Do you feel anxious and left-out if you miss a party or a brunch? Do the constant Instagram feeds and stories make you feel like a loser? If yes, you are suffering from FOMO or fear of missing out which a huge group of individuals around us go through but are unaware of the condition.
According to research, there are 69 percent millennials who experience FOMO regularly. This feeling keeps intensifying with the continuous use of social media and the urge to keep yourself updated. The solutions are simple but need to be followed regularly.
Digital detox: A digital detox is one of the best therapies for the social anxiety of FOMO as technology is an addiction. The constant use of social media, too much dependence on smartphones and high-screen time have adverse effects on one’s emotional and mental health. A digital detox will help limit the usage of technology and social media which will reset our psychological system, including the body and mind.
Putting your phone away after your work hours, taking off Instagram, Facebook and other social media apps for some time will help curtail the digital usage. While on detox, pay close attention to how you feel, address the difficulties and what’s it like to put away your technology crutch.
Social comparison theory: With social media, people are able to focus on key facets of their lives, highlighting the positive and putting a shutter over everything and anything one wants to hide. We are busy scrolling nonstop. Inquisitive about what we are missing out on and what others are doing or looking like, we often neglect ourselves. The reason we struggle with self-doubt is because we compare our behind-the-scenes with others’ highlights. Instead of trying to be as good as or better than others, it’s important we focus on our energy and thoughts.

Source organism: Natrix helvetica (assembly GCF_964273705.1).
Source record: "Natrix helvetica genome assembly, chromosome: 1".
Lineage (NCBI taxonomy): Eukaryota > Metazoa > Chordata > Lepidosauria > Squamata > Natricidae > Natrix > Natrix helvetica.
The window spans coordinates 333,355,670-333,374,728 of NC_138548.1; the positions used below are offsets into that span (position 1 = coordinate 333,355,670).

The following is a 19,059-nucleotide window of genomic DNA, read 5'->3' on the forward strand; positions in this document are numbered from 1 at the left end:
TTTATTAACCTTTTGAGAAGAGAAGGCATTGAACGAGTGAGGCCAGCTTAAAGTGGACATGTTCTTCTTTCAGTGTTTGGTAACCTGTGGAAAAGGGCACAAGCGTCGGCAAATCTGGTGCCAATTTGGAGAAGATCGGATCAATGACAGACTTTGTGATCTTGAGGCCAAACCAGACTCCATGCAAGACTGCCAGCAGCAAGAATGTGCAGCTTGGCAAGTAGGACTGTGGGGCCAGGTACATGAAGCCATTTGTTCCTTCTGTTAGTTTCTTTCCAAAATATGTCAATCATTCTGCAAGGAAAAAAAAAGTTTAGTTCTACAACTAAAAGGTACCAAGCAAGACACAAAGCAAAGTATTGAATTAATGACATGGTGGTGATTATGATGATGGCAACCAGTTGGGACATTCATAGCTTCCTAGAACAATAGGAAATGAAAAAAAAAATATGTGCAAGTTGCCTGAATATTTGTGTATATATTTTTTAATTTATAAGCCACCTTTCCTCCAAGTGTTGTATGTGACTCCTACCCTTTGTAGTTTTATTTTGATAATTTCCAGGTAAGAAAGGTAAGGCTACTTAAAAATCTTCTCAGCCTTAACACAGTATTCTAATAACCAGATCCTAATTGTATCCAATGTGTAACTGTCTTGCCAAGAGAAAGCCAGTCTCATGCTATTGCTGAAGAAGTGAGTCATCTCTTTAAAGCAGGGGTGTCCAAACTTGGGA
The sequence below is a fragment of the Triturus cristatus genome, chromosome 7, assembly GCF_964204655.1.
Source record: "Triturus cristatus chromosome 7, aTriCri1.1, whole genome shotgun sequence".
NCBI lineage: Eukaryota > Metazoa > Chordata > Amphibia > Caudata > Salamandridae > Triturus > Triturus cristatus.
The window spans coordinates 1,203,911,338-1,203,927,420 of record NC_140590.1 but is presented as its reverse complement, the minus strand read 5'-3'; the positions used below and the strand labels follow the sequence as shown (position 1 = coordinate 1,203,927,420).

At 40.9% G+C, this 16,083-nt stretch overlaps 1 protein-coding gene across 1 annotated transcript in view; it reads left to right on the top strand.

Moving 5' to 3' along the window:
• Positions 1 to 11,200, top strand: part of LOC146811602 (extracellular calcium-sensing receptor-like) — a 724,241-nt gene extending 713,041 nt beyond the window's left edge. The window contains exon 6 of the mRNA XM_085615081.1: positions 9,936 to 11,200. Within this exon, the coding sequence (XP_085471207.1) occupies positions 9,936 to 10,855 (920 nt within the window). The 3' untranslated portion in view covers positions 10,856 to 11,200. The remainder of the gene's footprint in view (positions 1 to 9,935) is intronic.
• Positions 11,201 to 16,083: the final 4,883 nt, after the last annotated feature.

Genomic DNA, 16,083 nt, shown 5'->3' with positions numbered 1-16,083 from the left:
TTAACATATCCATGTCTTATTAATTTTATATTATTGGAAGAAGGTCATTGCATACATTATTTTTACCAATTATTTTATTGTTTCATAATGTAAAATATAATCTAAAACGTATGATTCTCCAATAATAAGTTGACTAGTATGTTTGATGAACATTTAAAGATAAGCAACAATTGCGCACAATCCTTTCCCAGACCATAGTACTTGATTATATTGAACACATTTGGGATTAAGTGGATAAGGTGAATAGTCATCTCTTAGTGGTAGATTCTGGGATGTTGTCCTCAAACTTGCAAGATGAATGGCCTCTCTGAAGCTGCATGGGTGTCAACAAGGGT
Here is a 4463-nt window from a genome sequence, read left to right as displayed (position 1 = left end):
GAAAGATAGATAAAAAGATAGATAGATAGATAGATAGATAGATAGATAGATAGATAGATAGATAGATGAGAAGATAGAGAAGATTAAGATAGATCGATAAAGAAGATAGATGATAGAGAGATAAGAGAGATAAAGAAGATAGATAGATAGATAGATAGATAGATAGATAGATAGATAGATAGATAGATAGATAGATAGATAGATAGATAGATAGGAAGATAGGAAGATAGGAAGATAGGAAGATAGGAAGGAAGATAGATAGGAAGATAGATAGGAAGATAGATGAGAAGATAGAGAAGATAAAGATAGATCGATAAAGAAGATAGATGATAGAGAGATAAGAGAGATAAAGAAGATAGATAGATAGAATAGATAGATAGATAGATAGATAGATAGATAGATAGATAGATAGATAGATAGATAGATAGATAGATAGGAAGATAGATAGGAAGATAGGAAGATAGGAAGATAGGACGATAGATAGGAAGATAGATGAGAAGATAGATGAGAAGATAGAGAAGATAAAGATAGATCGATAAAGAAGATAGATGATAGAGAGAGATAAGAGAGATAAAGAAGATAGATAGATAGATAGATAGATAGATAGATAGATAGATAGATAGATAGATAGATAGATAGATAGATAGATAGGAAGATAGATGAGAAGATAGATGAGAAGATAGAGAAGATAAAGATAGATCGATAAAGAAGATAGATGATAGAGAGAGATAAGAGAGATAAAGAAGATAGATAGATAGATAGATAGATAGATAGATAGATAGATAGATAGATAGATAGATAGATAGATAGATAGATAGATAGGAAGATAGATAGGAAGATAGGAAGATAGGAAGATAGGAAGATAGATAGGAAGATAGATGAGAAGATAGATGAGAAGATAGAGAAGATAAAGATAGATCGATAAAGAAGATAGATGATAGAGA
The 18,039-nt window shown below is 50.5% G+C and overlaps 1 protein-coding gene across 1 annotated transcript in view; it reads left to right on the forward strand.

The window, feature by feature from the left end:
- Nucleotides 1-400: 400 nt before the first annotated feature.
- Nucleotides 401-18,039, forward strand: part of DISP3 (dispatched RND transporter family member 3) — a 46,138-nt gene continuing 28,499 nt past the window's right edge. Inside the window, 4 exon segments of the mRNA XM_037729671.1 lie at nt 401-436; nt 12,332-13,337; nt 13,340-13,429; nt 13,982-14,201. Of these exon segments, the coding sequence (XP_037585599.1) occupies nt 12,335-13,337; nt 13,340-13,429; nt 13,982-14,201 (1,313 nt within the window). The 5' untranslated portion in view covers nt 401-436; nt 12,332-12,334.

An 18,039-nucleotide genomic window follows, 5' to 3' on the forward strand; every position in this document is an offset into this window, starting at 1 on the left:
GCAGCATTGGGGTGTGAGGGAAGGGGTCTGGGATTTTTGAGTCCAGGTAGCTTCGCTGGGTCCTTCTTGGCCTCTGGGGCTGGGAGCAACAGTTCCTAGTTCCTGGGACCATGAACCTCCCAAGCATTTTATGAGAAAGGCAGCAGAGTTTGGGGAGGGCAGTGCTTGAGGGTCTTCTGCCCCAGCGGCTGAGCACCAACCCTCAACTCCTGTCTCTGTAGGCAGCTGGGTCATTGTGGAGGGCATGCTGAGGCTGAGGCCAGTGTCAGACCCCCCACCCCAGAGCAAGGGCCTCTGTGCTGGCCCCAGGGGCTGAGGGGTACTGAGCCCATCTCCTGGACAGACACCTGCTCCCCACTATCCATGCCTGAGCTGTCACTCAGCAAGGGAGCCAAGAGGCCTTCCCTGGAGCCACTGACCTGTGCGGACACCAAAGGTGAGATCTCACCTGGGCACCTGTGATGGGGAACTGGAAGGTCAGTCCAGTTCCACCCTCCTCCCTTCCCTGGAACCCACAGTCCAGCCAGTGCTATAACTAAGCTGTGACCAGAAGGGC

One of the best ways to deal with the epidemic is the way we approach it. Though social comparison is difficult to avoid, one can focus on being the best version of themselves rather than the best version of someone else.
Seek out real connections: Social media engagement is not the only way to connect with people. Rather than trying to connect with more people on social media platforms, meet up or connect with your friends in person even if it’s for a small duration. Planning a group outing, hanging out with a close friend or doing any activity that gets you out with your friends can be a good change.
This will help you get over the feeling of missing out and put you in the centre of action. If you are too busy to make a plan, a direct message to your friend can foster a better connection than posting stories or posts all the time and hoping for likes and comments.
Practise gratitude: Getting engaged in gratitude enhancing activities is as simple as appreciating others. Gratitude journaling will not only uplift your spirits but also those of everyone around you. You are focused on the abundance you have, rather than counting the things you lack. You likely will not feel the urge to go down the black hole of social networking and the fear of missing out when you realise how much you already have. This can work well for your emotional and mental health.
Even though FOMO is strongly linked to social media usage, it is important to understand that it is a common and real feeling among individuals of all ages. Every person feels a certain level of FOMO at different times in their lives.
If you have that feeling, reach out to a friend or spend some time reflecting on the things you are grateful and thankful for in your life. Activities like these help us put in a viewpoint as we gather a greater sense of belonging and release the worry and anxiety of “missing out” on anything.
(The writer is a Mental & Emotional Wellbeing Coach, Founder – Let Us Talk)
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